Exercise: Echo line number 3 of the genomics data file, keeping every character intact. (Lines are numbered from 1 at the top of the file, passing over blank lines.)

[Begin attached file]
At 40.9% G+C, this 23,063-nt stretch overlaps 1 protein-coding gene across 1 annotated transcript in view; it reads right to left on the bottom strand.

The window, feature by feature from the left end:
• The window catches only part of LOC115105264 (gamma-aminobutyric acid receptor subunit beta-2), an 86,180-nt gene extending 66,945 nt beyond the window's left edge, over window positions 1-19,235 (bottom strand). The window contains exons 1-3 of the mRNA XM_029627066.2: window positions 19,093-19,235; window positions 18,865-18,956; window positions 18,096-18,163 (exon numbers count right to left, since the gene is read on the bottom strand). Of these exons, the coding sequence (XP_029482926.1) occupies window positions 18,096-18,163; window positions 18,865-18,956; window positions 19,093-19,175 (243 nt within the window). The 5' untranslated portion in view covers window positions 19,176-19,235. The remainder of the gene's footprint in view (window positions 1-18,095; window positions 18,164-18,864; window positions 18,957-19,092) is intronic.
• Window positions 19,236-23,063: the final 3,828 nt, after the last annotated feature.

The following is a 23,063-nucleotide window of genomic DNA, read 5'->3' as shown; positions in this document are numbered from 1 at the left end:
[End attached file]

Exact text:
• The window catches only part of LOC115105264 (gamma-aminobutyric acid receptor subunit beta-2), an 86,180-nt gene extending 66,945 nt beyond the window's left edge, over window positions 1-19,235 (bottom strand). The window contains exons 1-3 of the mRNA XM_029627066.2: window positions 19,093-19,235; window positions 18,865-18,956; window positions 18,096-18,163 (exon numbers count right to left, since the gene is read on the bottom strand). Of these exons, the coding sequence (XP_029482926.1) occupies window positions 18,096-18,163; window positions 18,865-18,956; window positions 19,093-19,175 (243 nt within the window). The 5' untranslated portion in view covers window positions 19,176-19,235. The remainder of the gene's footprint in view (window positions 1-18,095; window positions 18,164-18,864; window positions 18,957-19,092) is intronic.